Published on 18 January 2023
Gray clouds blanketed Palangka Raya that morning, as we drove 20 minutes from the city center to the village of Kereng Bangkirai in the nearby Sebangau District. Getting out of the car, we crossed a rickety walkway over the peat-swamp to a small wooden house, propped up on stilts above the black water.
Women’s laughter could be heard from within. Glancing through the window, we saw a group of ladies sitting and weaving together, while others spread plant fibers out to dry at the back of the house. The women were here to make purun bags, a sustainable alternative to the plastic polybags often used in large-scale planting projects.
The bags will be purchased in bulk by the Borneo Nature Foundation (BNF) for their 1 Million Trees reforestation initiative, which aims to plant 1,000,000 trees in fire-damaged rainforest by 2025. Purun (Lepironia articulata) is a grass-like plant, commonly found in peat-swamp habitats. It is also a popular natural material for weaving crafts, used to make everything from hats to baskets.
Jaliah, the house’s owner, and a mother with decades of experience in the art of weaving, explained the process of making polybags in detail. The purun she and the other ladies were using was collected just 15 minutes away by klotok boat, taken from the swamp and brought here for processing.
The purun is washed with lime powder and ashes, before being left to dry for several days until its fibers fade from green to a light brown. “If the weather is hot and sunny, two days is usually enough,” Jaliah added.
Once the purun is dry, she continued, we pound it with a wooden mortar to flatten the stems. Then the strands are ready to be woven into polybags.
“In accordance with BNF’s needs, the polybags are made to measure roughly seven centimeters across. However, since we weave manually without a machine, there will be some variation in the size of each bag,” Jaliah said.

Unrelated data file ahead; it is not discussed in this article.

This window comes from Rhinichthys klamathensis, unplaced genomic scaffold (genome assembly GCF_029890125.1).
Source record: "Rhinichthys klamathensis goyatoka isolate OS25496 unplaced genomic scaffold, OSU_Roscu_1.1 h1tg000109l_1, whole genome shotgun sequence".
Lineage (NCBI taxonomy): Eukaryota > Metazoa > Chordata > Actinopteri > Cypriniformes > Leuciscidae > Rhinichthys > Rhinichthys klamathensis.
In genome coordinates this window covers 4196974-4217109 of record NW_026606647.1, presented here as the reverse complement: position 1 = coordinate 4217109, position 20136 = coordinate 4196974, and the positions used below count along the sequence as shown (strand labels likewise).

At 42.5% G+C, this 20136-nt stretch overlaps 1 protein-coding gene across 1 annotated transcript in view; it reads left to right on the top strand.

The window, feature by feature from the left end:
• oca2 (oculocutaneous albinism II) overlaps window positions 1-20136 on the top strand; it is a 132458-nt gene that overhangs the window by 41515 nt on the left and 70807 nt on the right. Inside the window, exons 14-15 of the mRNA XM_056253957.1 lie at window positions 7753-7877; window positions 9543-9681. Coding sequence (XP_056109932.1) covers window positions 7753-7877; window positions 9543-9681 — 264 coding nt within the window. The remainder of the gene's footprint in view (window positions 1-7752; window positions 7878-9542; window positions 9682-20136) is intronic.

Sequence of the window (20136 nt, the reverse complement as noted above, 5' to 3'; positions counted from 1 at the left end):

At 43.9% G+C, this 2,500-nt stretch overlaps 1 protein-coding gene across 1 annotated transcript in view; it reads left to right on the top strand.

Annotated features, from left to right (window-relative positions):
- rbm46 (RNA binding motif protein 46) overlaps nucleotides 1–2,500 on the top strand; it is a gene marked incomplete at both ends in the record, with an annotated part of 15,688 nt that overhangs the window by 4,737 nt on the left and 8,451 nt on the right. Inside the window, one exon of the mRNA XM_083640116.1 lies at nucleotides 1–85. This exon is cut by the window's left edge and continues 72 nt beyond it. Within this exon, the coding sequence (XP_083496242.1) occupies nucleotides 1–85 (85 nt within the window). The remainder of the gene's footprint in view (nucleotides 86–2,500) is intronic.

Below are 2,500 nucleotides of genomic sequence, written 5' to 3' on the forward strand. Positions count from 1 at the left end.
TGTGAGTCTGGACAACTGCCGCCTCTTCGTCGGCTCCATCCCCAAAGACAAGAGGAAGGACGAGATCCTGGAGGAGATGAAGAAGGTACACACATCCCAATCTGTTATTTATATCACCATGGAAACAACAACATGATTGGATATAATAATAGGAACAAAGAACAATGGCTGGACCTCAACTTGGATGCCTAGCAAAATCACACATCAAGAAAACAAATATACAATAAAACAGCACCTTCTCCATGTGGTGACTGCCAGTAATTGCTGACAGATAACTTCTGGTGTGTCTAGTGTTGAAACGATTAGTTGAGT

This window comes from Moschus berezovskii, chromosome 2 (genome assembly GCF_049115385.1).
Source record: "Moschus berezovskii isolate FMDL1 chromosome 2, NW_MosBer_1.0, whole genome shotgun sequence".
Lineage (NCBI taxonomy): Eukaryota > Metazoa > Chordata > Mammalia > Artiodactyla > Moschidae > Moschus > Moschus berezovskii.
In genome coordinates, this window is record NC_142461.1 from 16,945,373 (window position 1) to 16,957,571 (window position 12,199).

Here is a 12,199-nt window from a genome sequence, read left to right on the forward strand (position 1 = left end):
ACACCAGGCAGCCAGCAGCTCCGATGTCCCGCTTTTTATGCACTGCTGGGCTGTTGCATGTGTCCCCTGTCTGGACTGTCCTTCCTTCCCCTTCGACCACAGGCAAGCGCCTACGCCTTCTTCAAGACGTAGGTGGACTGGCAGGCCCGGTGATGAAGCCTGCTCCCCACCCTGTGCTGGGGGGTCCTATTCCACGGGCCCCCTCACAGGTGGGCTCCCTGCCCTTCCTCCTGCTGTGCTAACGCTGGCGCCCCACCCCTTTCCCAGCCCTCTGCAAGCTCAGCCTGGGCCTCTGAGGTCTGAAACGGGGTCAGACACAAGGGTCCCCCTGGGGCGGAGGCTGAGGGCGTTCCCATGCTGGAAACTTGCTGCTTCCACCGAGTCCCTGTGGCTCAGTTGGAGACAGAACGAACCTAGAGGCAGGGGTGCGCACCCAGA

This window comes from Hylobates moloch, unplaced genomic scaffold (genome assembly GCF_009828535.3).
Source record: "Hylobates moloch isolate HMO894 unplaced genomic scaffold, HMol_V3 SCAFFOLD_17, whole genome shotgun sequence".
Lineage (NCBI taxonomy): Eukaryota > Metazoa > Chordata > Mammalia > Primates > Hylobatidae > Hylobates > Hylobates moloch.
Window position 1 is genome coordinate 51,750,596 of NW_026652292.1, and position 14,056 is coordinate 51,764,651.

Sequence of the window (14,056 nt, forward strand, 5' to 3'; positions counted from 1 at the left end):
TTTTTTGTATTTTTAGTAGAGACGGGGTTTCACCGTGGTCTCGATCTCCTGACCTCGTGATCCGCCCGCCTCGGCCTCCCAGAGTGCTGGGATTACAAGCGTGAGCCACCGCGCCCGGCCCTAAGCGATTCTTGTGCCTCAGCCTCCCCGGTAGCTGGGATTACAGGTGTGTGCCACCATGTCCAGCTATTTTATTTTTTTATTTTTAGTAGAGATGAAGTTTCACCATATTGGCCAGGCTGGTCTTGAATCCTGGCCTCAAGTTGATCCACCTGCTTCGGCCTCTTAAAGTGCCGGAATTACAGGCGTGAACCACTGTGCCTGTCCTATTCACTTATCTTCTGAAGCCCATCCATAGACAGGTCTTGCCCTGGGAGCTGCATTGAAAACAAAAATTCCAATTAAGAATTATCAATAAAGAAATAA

In a single day, Jaliah can produce up to 10 polybags. For her, weaving purun is like weaving hope for the future. As well as providing additional income for local families, every seedling planted in these purun bags represents regrowth and hope for Borneo’s forests. “If the seedlings grow successfully, we are all happy because the forest will be green again,” Jaliah concluded with a smile.
Purun decomposes quickly to become a natural fertilizer, which makes it especially suitable for use in planting polybags. The broken-down purun bags will help nourish the seedlings, allowing them to grow big and strong.
“Plastic polybags have to be removed before planting, whereas purun polybags can be planted along with the seedlings,” explained Aman, one of BNF’s habitat restoration staff.
“Seedlings planted in purun bags grow faster and taller. While using plastic polybags can stress the plants, causing them to die more easily, purun helps to store water in the soil and improves seedling survival rates,” said Aman.
In short, using purun as an alternative to plastic polybags reduces plastic waste, creates a natural fertilizer to enhance seedling survival, and supports sustainable business initiatives led by local women.
In 2022, approximately 150,000 native tree seedlings have been planted in rehabilitation zones of the Sebangau National Park. These seeds are part of BNF’s #1MillionTrees program to restore the peatland ecosystem.
See also: Restoring Ecosystem with Native Plants
Written by: Yohanes Prahara, Content Creator and Media Liaison BNF Indonesia
Photo by: Yohanes Prahara/BNF Indonesia